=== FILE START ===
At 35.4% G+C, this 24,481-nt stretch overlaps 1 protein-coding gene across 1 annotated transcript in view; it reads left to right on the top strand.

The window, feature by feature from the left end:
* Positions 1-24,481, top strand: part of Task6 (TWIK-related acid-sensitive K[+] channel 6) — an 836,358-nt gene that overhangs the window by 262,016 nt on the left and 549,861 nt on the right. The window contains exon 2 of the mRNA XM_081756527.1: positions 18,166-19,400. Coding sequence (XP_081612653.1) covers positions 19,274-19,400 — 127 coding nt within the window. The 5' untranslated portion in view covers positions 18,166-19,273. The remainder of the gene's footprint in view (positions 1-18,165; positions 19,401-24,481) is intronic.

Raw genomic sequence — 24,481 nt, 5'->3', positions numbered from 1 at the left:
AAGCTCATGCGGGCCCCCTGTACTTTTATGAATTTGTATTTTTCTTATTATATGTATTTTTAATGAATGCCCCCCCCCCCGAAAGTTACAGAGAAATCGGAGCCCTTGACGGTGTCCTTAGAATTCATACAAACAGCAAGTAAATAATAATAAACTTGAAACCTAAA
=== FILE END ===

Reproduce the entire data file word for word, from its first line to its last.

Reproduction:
At 35.4% G+C, this 24,481-nt stretch overlaps 1 protein-coding gene across 1 annotated transcript in view; it reads left to right on the top strand.

The window, feature by feature from the left end:
* Positions 1-24,481, top strand: part of Task6 (TWIK-related acid-sensitive K[+] channel 6) — an 836,358-nt gene that overhangs the window by 262,016 nt on the left and 549,861 nt on the right. The window contains exon 2 of the mRNA XM_081756527.1: positions 18,166-19,400. Coding sequence (XP_081612653.1) covers positions 19,274-19,400 — 127 coding nt within the window. The 5' untranslated portion in view covers positions 18,166-19,273. The remainder of the gene's footprint in view (positions 1-18,165; positions 19,401-24,481) is intronic.

Raw genomic sequence — 24,481 nt, 5'->3', positions numbered from 1 at the left:
AAGCTCATGCGGGCCCCCTGTACTTTTATGAATTTGTATTTTTCTTATTATATGTATTTTTAATGAATGCCCCCCCCCCCGAAAGTTACAGAGAAATCGGAGCCCTTGACGGTGTCCTTAGAATTCATACAAACAGCAAGTAAATAATAATAAACTTGAAACCTAAA